In its first full semester, students running two magazines are trying to reach a wider audience through Zoom art shows and discussions.
“Fliessen,” “Jiffy Mag” and “Millennial Brown,” GW’s three new online student-run publications launched in late spring, are expanding their events and audiences to attract “creative” students to share their advocacy and passions in their new monthly magazines. Student leaders said they decided to launch their zines, a type of small magazine that is self-published, for students to express themselves through art on issues affecting students at GW, like the California wildfires.
“Fliessen,” a Corcoran School of the Arts and Design-student-run zine, was co-created in May by two graphic design students who sought to build a community for Corcoran students and has since grown to a group of 12 members who each take a monthly assignment for each edition. The zine – published on the last Monday of each month on Issuu, an electronic publishing platform – has published three editions varying in topics, like how to reinvent studios at home for Corcoran students studying remotely.
Co-creator Emma Caamaño, a sophomore majoring in graphic design and former Hatchet photographer, said she wants more non-Corcoran students to be able to see the art students’ work, especially because the art school’s physical building is far from the rest of campus at 500 17th St. NW.
“We want to show not only Corcoran students that they have a voice but then also everyone else at GW that Corcoran students are more than just the silly little things they do on computers,” Caamaño said.
Sophomore Brianna Hawley, the co-creator of “Fliessen” and a graphic design major, said the group also plans to organize monthly conversations on Zoom after each edition is released on the theme of that month so followers can hear from others’ perspectives and participate in a community space. She said she wants to see more appreciation for design and students’ talents.
“And also, appreciation for design in the sense that it’s everywhere,” Hawley said. “Everything you look at is designed by someone. And you’re going to school with students who practically do that.”
Sophomore Misaal Irfan, the editor in chief for “Millennial Brown,” said the online publication began as an Instagram page in 2018 to inform her friends and family about national and international current events, but she turned it into an online publication with a friend while quarantining in May. She said the publication was created to uplift BIPOC voices.
Irfan said the publication publishes a political article, a culture article and an art piece on its website weekly, written by either a guest writer or one of 20 team members on any topic, like the 2020 presidential election.
She said she hopes the group can also assist students who are interested in expressing themselves find an outlet. She said the group has hosted events with professionals about current affairs, like their summer Underreported Humanitarian Crises series about the Palestinian territories and countries like Yemen.
“I have an extremely diverse team, and genuinely it was not intentional,” Irfan said. “I think we can all speak to, a lot of the times when you’re on a certain team or you work at a certain place, there’s this unspoken kind of sentiment of checking off the diversity box and making sure that your team is diverse. We didn’t have to do that.”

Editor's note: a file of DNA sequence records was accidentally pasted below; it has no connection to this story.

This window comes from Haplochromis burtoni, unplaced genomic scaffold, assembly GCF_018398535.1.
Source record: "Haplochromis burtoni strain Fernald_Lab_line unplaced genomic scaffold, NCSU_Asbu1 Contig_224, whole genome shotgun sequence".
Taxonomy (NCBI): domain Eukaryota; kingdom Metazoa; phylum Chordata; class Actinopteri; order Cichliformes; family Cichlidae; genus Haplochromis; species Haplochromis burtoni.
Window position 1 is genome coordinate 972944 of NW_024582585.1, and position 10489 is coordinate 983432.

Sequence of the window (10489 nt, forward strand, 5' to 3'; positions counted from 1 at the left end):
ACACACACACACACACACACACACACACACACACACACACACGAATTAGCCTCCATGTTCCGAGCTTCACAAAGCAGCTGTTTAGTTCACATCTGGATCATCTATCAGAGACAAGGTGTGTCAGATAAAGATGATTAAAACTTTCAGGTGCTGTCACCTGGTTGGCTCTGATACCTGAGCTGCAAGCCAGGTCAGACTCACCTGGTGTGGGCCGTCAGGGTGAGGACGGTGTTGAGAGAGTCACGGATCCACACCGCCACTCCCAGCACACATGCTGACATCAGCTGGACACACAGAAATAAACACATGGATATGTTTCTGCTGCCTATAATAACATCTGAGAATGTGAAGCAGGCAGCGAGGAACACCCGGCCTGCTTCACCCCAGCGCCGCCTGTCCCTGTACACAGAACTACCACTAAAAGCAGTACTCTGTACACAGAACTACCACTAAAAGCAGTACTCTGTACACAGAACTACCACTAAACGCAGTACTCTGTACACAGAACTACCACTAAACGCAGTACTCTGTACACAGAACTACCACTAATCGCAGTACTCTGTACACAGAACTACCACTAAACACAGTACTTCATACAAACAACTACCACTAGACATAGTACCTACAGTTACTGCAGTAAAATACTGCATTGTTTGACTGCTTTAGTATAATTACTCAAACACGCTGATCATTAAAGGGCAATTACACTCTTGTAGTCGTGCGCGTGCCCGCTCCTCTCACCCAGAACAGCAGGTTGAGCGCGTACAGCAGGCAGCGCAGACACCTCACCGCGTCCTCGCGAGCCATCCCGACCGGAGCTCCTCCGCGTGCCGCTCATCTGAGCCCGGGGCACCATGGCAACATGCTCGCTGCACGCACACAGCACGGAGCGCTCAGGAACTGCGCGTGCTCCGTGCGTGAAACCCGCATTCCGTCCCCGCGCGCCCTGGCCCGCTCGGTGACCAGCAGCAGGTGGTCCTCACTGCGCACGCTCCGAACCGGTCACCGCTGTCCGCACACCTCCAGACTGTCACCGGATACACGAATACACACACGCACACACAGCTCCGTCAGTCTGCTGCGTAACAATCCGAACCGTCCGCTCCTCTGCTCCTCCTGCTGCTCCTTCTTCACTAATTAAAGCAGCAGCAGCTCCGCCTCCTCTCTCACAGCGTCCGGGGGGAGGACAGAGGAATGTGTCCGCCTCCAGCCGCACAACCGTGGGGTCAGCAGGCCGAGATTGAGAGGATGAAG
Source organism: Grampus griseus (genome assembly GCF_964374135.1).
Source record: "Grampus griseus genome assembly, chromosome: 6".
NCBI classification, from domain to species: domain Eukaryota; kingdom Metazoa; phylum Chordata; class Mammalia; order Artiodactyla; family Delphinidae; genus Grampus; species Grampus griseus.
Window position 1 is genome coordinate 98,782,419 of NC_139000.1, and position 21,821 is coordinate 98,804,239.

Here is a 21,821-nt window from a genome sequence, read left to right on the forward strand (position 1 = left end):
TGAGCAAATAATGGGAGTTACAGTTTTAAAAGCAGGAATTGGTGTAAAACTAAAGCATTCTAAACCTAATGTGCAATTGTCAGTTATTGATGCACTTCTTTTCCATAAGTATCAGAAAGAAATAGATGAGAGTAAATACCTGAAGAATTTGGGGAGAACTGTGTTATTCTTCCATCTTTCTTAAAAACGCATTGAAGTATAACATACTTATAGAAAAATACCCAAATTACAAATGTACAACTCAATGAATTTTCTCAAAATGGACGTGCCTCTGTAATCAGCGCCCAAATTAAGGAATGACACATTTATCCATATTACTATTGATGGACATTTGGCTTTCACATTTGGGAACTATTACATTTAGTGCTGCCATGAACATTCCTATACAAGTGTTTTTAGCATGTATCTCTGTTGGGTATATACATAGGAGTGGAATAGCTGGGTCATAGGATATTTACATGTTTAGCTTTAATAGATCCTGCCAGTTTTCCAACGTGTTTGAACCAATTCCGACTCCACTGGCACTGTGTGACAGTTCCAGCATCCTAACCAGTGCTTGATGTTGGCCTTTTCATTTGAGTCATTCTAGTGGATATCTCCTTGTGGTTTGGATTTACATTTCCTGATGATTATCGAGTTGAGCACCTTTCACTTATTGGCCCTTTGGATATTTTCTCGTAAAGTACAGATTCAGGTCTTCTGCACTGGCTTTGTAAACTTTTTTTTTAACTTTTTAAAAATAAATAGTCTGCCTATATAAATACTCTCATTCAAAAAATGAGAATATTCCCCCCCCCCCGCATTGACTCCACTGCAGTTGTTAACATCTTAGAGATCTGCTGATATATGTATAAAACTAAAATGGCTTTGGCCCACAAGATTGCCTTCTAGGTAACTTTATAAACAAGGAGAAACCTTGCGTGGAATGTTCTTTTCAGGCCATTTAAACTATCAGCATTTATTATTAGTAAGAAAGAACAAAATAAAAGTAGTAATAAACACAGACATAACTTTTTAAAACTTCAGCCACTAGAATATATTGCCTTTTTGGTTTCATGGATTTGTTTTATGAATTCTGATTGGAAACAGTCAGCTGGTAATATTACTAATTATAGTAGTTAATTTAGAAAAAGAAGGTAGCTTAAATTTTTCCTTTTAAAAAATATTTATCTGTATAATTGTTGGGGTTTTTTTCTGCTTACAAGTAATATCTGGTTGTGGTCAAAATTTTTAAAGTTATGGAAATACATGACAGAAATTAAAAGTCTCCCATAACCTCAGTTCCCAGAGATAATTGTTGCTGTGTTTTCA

Sophomore Aiza Saeed, the managing editor for “Millennial Brown,” said the team has brainstormed new ideas for events like art shows or open mic nights on Zoom.
She said she is looking forward to being in person next year and holding more collaborative events with student organizations and team members, some of whom she has yet to meet face to face. She said the group has been promoting themselves on Instagram to establish a presence on social media.
“Whenever I see someone on the news or if I hear an article that was written by someone who has a name that I can familiarize with or something, I get very excited because they might have the same opinions as I do, or they might have a more global perspective that many people don’t have,” Saeed said.
Sophomore Kariann Tan, the co-editor in chief of “Jiffy Mag” and a Hatchet photographer, said the zine was created to represent the “diverse” range of interests and passions within the GW community, like music, current political events and D.C. places to explore. She said while it’s been “tough” expanding during the pandemic, the rise in online activism on Instagram has prompted the team to devote more content to issues, like students’ advocacy efforts to attract Generation Z students and voters at GW and beyond.
“The purpose behind our zine is to create a community full of curious thinkers and enthusiasts of pop culture and the GW community,” Tan said in an email. “We wanted it to be a place where you don’t have to actually be a journalism student to join.”
Sophomore Gabriella Bann, the other co-editor in chief of “Jiffy Mag,” said she is most excited to increase coverage of politics and “creative expression” in one platform as a way to represent and celebrate the GW community.
“With our zine we hope to provide students with a place to share their unique ideas and inform others and hopefully be a fun distraction from all the stress in the world right now,” Bann said in an email. “Our aim is to provide students with an outlet for their creativity and further foster a creative community at GW and within the DMV.”